Tom Stoppard's play entitled Rosencrantz and Guildenstern are Dead is one that presents a unique perspective to storytelling. The play follows Rosencrantz and Guildenstern, two side-characters from the revered Hamlet by William Shakespeare, who appear in the initial play briefly. If someone had read or seen a production of Hamlet, they would know that Rosencrantz and Guildenstern are two men assigned to kill Hamlet, who end up being outwitted by the prince and being executed themselves. Stoppard's play takes place at the same time as Shakespeare's play, but solely focuses on Rosencrantz and Guildenstern's succession of events. Even more unique, then, is how the way the story of Rosencrantz and Guildenstern plays out is as if they truly are only a subplot to another larger story, even when it is just the two of them. However, there is one character who seems to be able to drift from the subservient world of Rosencrantz and Guildenstern to Hamlet's reality -- "Player". Player's role in Rosencrantz and Guildenstern are Dead is to be the omniscient figure who is able to understand the servile nature of Rosencrantz and Guildenstern's world, all while still "acting" his part in Hamlet's reality without questions. .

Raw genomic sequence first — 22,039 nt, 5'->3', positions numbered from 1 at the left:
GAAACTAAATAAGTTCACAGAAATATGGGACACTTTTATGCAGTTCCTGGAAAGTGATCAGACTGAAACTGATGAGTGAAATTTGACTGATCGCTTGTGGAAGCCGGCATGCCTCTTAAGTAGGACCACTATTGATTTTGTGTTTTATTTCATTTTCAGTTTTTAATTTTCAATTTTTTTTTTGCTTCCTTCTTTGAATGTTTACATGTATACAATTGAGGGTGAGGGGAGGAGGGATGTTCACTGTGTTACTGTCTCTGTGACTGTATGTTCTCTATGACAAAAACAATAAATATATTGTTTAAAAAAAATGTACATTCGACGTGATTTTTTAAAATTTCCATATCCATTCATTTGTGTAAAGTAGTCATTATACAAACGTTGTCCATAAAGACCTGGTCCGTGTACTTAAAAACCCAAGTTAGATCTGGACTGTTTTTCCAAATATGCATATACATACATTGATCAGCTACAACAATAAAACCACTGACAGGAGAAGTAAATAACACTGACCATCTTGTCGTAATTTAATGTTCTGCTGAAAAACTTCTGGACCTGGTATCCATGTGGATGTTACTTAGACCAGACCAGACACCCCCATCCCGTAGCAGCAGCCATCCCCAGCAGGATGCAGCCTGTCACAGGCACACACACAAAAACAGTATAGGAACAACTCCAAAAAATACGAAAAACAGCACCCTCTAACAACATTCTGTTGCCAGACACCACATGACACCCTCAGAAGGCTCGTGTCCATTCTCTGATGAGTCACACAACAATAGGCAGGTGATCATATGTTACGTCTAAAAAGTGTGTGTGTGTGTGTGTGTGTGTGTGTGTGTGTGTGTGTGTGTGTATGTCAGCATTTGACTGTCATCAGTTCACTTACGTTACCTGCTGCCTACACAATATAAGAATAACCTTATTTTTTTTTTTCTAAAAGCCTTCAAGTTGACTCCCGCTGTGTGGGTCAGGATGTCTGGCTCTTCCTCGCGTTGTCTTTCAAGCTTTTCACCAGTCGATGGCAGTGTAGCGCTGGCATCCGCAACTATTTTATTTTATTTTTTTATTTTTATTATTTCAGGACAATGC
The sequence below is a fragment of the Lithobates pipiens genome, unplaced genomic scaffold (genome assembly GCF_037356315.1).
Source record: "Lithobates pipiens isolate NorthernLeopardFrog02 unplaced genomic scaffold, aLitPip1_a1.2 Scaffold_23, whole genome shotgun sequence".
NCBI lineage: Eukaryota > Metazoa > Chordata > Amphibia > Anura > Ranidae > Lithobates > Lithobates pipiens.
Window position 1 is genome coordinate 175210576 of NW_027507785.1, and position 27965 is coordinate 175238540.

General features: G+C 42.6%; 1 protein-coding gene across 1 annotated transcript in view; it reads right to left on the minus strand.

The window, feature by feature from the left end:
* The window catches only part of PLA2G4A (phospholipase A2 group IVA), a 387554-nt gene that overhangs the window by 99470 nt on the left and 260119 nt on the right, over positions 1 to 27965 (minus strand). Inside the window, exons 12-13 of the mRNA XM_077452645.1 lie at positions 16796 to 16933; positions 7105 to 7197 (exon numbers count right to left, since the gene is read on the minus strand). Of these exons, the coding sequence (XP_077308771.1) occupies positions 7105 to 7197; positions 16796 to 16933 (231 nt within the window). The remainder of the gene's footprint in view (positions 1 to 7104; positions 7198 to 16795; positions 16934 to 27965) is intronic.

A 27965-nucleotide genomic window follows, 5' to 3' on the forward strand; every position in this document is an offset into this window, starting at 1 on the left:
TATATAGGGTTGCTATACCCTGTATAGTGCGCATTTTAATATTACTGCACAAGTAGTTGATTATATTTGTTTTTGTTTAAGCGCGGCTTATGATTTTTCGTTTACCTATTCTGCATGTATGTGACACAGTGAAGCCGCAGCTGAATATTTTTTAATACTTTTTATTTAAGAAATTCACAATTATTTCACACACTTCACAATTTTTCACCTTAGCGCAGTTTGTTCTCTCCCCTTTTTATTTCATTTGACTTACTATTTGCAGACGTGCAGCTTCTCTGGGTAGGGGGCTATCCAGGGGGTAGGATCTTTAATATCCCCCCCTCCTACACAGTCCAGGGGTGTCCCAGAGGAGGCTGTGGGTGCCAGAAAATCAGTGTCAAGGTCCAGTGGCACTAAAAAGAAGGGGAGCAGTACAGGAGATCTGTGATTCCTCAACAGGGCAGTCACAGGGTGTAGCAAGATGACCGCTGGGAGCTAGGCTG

In Act II, Player subtly reveals that he is aware of his standing in Hamlet and Rosencrantz/Guildenstern's crossover world and that he also knows the fate of Rosencrantz and Guildenstern. When Guildenstern questions why Player is walking away, he replies, "I come and go as I please" (Stoppard, p.57), solidifying the implication that he can effortlessly transition from the world of Rosencrantz and Guildenstern to the world of Hamlet. When Guildenstern makes a remark about finding his feet, Player quips "I should concentrate not losing your heads" (Stoppard, p.57), which shows that he knows about the impending decapitations of the two titular characters. To confirm his omniscience, he simply says, "I know which way the wind is blowing" (Stoppard, p.